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Do All Dirt Bikes Have a Stator? A beginners guide

Stators are the unseen component, indeed most riders don’t even know it exists. Without the stator, we going nowhere, a stator is the birthplace of your dirt bike’s ignition system voltage.

All dirt bikes require a stator in order to produce voltage to run the ignition system, in addition, the stator provides power for lights, if fitted, and charges the battery if fitted.

In this post you’ll learn where a dirt bike stator lives and what it does, you’ll learn the symptoms of a faulty stator and finally, you’ll learn how to test a stator using a DVOM.

Where is a Dirt Bike Stator

ATV engine stator location

The stator is fastened behind the left side aluminum cover of your engine (most engines).

It must be located there because it requires both a rotor and the rotating motion of the crankshaft in order to produce voltage.

What a Dirt Bike Stator Does

A stator is responsible for producing the voltage required to run your bike’s electrical system. Even bikes fitted with a battery and electric start only use that battery power to crank over the engine. As the bike starts the stator takes over responsibility for all the electrical demands, and in addition for battery-fitted bikes, the stator must also charge the battery, replacing spent voltage during the starting process.

But no matter if your bike has a battery fitted or not, it will require voltage to run the ignition system (fire the spark plug), and that’s the stator’s job.

So the stator is a really critical component, no stator means no spark plug activation and means no fun!

How Does it Work?

The stator consists of multiple coils of copper wire (bikes where a battery is fitted, coils are typically grouped together into three circuits) arranged in a circle and attached to the backside of the left engine side cover. When the side cover is fitted to the engine, the stator coil arrangement fits neatly inside a cavity on the rotor.

The rotor is fixed to the crankshaft and rotates as the engine is kickstarted or cranked over with the starter. As the rotor spins, magnets attached to the inner surface pass over the stationary stator coils and this excites the coils and produces voltage.

The voltage is however alternating current (AC) and must be converted to direct current (DC) before a dirt bike electrical system can make use of it. And to perform that function your bike is fitted with a rectifier. It rectifies the voltage, meaning it converts it from AC to DC.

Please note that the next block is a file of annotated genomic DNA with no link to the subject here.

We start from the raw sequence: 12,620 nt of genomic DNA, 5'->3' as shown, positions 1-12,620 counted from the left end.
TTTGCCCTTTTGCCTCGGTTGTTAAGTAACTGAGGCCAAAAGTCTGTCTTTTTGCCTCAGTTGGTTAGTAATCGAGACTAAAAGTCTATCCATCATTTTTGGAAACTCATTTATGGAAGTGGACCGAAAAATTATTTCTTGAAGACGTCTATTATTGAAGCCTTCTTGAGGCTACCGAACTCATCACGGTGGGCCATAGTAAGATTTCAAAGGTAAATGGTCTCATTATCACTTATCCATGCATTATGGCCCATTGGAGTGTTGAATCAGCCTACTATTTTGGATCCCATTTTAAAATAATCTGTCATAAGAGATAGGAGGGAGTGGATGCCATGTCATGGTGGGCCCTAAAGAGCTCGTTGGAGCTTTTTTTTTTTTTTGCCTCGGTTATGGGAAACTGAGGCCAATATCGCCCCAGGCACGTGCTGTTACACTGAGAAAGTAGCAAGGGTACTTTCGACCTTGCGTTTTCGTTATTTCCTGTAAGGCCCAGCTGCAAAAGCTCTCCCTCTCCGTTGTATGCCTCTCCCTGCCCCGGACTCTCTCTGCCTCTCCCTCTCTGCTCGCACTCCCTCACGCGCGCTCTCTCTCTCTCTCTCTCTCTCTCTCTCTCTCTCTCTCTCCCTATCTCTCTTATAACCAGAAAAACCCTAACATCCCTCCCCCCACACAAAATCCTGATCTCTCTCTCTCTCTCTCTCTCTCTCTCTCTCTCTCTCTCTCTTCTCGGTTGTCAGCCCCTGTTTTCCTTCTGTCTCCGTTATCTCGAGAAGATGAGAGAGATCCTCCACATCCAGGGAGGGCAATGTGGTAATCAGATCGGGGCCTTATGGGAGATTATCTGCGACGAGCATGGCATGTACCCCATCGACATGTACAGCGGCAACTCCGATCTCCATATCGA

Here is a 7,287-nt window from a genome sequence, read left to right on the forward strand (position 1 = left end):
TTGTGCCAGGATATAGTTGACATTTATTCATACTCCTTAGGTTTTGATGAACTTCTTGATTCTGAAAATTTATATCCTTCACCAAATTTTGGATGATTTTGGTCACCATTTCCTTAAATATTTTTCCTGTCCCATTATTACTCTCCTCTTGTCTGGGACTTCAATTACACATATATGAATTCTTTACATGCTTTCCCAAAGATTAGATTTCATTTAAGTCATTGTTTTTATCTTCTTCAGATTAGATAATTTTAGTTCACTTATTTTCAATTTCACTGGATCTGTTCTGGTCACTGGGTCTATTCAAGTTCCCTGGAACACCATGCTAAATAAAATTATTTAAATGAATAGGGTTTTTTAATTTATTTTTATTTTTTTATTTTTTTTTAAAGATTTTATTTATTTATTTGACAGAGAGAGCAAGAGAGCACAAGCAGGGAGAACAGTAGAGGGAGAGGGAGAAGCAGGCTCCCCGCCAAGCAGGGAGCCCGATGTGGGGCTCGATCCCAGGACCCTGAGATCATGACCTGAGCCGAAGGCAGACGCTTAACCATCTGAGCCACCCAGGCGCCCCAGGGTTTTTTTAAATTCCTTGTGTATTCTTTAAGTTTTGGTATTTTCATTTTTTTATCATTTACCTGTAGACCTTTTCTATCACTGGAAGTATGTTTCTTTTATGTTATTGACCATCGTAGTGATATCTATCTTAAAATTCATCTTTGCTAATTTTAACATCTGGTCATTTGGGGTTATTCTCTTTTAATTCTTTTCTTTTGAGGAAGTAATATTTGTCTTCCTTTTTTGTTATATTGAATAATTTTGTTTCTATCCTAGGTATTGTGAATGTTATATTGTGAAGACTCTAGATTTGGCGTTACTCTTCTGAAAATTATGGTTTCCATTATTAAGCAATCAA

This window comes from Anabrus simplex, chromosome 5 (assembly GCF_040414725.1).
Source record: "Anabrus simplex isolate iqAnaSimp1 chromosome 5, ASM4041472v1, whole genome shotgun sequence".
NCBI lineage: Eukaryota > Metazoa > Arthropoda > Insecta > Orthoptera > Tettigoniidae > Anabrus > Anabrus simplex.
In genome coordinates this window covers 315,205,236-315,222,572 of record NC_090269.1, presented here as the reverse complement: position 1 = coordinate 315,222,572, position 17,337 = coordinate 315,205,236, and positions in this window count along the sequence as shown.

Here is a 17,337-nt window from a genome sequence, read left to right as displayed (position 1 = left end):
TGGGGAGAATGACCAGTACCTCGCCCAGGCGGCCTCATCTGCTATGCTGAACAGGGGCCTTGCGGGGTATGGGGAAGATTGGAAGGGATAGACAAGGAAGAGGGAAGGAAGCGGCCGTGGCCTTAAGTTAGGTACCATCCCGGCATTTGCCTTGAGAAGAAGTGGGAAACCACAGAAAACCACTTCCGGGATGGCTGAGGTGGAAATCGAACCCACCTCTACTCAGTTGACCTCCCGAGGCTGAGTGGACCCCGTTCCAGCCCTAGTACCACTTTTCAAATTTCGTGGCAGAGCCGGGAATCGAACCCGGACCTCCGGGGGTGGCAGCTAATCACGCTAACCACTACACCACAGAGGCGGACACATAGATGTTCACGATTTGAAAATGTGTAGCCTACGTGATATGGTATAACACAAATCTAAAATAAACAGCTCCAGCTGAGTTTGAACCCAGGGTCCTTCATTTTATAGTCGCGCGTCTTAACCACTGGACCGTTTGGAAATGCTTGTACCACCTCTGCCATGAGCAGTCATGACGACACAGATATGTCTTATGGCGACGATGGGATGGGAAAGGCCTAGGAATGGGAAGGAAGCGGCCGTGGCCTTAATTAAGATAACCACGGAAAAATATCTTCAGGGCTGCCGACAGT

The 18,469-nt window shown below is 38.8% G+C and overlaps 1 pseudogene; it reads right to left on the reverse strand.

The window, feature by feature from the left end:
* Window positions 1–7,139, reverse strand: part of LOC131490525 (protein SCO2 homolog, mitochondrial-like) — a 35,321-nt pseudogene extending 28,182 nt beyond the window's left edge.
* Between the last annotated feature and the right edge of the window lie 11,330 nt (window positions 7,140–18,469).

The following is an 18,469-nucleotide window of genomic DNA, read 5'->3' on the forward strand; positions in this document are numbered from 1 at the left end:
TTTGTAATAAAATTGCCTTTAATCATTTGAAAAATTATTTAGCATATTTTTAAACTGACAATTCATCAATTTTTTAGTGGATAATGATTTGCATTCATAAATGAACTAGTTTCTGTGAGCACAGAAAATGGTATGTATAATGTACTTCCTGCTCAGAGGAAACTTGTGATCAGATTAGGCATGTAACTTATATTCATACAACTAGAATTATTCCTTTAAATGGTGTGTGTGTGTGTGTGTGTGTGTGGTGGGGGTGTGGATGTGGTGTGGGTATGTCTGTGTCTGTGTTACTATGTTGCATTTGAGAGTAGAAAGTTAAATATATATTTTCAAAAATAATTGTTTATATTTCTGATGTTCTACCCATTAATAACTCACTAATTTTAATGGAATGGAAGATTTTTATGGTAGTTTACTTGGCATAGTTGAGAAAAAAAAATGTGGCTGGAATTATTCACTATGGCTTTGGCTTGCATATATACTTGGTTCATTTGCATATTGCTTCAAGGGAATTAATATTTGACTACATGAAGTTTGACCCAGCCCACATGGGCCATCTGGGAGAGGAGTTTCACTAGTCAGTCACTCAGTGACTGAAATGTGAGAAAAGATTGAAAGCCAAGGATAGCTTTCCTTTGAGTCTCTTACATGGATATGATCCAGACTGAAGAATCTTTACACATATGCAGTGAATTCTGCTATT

For bikes fitted with a battery, a rectifier with an integrated regulator regulates how much voltage goes to charge the battery. Too little is no good obviously but too much is bad also, a faulty regulator will kill a battery by overcharging it.

Pickup terminals

Your bike’s stator likely also incorporates the pickup (most do). The pickup has a special function, it signals the CDI or ECU when it’s time to fire the spark plug.

A new stator will come with a new pickup.

Common Faulty Dirt Bike Stator Symptoms

Stators work hard, you already know that, so you won’t be surprised to know they fail regularly. Here are some common symptoms associated with stator failure.

  • No start
  • No start when hot
  • Engine stalls when warm
  • Engine misfiring
  • Engine backfiring
  • Engine won’t rev
  • Engine no power
  • Engine black smoke

How to Test Dirt Bike Stator

To test a dirt bike stator we have a couple of options. However, if our dirt bike isn’t running we have only one option open to us, the Static test. Let’s take a look at both of these right now and how to execute them like a pro.

You’ll need a DVOM tool in order to run these tests and you can check out the DVOM I recommend here on the AV tools page.

Dynamic Dirt Bike Stator Test

This test will suit you if your dirt bike runs and idles, conversely if your bike doesn’t run you’ll need to jump on down to the static test below.

In the dynamic test, we’ll unplug the stator wiring block connection and we’ll check AC voltage with the engine running (2500 rpm) using our DVOM.

The dynamic test is as follows:

Locate the stator block connector and disconnect.

Stator wiring loom terminal location
Dynamic stator AC voltage check

With DVOM set to AC (~) voltage and the bike running check:

  • A to B
  • A to C
  • B to C

As per the picture, typically the AC voltage reading between 15 and 60. Depending on spec and rpm, but check your makers’ spec.

Static Dirt Bike Stator Test

The static test suits a running dirt bike or a nonstarter just the same. For this test, we’ll use a DVOM set to resistance (Ω). We’ll be checking continuity in the circuit.

Continuity simply means we’ll be checking for broken wires within our copper coils. To do that, we’ll disconnect the stator wiring block connector. We use the DVOM to send a small charge through one terminal using the positive probe, and using the negative probe on a second terminal, we read how much of that voltage actually makes it through (if any).

The static test is as follows:

ATV stator resistance test diagram

With the DVOM set to resistance (Ω) and the stator plug disconnected, measure the following:

  • A to B
  • A to C
  • B to C

Typically a reading between .1 and 1 Ω is OK but check your makers’ spec.

ATV Stator short to ground test

In addition, we can check for a short to ground. With the DVOM set to resistance (Ω) and the stator plug disconnected, measure the following:

  • A to G
  • B to G
  • C to G

No continuity means there’s no short.

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